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For any commutative ring $R$, the tensor product of (finitely generated, projective) $R$-modules equips the algebraic K-theory $K(R) = K_0(R)$ with the structure of a commutative ring with unit.

For $n>2$, I'm wondering what assumptions one might need to impose upon $R$ to ensure that $K(R)$ contains primitive $n^{\rm th}$ roots of unity (i.e., a cyclic subgroup of $K(R)^{\times}$ of order $n$). I'd even be happy with a good family of examples.

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Since $K(R)^{\times}$ contains the Picard group of $R$, it is enough that the latter contains a cyclic subgroup of order $n$. There are lots of examples of this; for example, when $R$ is a regular integral finitely generated $\mathbb C$-algebra of dimension 1, whose function field is not purely transcendental over $\mathbb C$. – Angelo Jun 7 '12 at 13:46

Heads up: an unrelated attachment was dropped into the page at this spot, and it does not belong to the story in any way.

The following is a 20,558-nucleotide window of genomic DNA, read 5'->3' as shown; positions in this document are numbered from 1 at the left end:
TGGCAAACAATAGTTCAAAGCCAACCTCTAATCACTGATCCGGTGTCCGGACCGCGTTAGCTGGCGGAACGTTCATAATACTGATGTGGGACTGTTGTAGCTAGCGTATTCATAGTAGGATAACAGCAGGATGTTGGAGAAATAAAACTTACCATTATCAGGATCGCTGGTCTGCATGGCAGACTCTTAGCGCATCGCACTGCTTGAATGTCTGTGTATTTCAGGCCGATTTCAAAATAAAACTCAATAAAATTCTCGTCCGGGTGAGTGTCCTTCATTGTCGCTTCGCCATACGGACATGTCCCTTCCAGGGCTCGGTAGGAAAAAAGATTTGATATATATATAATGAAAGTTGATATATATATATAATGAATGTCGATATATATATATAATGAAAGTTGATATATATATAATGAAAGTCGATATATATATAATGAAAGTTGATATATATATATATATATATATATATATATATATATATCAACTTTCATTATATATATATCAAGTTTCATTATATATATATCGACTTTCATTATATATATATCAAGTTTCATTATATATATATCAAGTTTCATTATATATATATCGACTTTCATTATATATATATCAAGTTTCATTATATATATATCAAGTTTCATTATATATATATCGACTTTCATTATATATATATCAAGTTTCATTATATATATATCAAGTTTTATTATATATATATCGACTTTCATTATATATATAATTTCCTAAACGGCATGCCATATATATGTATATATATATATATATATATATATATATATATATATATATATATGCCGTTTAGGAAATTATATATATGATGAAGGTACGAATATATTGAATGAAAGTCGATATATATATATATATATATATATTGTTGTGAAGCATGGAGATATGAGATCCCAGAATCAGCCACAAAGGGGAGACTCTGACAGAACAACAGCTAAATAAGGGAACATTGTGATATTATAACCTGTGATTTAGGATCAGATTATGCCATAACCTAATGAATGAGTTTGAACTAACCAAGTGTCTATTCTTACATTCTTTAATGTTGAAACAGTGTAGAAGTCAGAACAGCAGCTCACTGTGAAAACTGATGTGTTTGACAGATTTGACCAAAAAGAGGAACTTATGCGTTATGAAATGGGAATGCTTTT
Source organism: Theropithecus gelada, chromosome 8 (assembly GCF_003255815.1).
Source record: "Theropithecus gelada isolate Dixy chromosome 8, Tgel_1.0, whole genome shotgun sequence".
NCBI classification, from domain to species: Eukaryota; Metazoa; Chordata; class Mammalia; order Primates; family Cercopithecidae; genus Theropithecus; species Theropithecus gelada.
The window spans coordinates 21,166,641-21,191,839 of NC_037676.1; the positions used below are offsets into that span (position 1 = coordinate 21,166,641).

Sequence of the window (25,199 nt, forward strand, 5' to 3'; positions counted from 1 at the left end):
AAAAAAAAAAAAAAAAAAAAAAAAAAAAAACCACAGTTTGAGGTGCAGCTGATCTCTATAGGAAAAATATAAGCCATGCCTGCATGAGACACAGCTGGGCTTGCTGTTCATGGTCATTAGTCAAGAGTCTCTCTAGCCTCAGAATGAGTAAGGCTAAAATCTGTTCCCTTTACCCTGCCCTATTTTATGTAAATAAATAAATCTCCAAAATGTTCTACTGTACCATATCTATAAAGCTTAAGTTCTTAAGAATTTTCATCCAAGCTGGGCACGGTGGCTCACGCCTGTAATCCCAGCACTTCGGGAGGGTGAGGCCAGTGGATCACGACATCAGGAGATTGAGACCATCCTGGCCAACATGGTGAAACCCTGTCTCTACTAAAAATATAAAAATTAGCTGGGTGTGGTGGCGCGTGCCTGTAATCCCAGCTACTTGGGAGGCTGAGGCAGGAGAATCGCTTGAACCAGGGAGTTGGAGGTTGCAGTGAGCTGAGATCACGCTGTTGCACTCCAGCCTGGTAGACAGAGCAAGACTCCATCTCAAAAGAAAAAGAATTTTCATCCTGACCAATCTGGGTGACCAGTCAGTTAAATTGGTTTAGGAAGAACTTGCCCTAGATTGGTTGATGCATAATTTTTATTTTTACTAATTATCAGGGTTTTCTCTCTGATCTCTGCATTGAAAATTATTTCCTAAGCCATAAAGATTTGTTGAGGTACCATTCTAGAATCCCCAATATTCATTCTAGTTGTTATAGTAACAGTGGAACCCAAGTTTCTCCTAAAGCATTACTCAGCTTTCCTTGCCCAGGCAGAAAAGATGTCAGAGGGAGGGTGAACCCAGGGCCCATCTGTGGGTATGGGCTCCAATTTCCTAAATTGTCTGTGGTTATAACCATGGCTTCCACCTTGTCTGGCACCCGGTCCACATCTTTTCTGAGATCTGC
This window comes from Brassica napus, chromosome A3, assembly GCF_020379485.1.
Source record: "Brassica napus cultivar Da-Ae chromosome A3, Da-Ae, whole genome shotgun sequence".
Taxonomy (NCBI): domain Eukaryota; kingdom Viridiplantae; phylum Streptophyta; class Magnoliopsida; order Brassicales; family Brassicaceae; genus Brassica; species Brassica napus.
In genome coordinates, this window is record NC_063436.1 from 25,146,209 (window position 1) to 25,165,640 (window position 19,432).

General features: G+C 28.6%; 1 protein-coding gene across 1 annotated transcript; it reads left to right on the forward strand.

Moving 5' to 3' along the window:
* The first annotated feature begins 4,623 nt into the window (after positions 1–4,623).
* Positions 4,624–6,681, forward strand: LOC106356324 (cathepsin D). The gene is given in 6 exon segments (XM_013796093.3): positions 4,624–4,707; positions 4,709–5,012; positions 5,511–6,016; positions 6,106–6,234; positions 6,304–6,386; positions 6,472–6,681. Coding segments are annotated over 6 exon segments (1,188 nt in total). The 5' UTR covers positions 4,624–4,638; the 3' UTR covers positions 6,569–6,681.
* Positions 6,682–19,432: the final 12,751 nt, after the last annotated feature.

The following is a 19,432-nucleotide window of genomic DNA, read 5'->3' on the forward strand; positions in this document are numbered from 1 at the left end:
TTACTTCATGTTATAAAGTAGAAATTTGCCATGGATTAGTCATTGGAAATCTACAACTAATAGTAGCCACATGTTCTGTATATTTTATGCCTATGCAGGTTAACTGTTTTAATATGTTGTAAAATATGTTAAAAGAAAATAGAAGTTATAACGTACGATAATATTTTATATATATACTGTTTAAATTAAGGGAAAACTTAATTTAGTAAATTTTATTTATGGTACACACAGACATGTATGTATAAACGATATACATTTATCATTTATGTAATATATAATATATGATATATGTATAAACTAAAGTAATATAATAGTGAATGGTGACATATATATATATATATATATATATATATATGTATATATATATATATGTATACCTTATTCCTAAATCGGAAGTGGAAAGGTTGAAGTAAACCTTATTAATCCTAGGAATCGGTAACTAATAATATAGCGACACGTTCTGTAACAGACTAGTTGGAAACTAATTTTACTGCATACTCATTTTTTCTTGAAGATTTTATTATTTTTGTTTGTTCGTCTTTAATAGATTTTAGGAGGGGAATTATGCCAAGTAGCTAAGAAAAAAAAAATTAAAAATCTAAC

Right, of course! Similarly you get the same result from a positive proportion of the rings of integers of quadratic imaginary number fields, according to the Cohen-Lenstra heuristics. – Craig Westerland Jun 7 '12 at 13:57
(replaced earlier comment) Do you really want a cyclic subgroup of units? I bet you really want a map from $\mathbb Z[\zeta_n]$, but I doubt you'll get that. – Ben Wieland Jun 7 '12 at 18:02
@Ben Wieland: I guess either would make me happy, but your suggestion would make me more happy. – Craig Westerland Jun 8 '12 at 9:08

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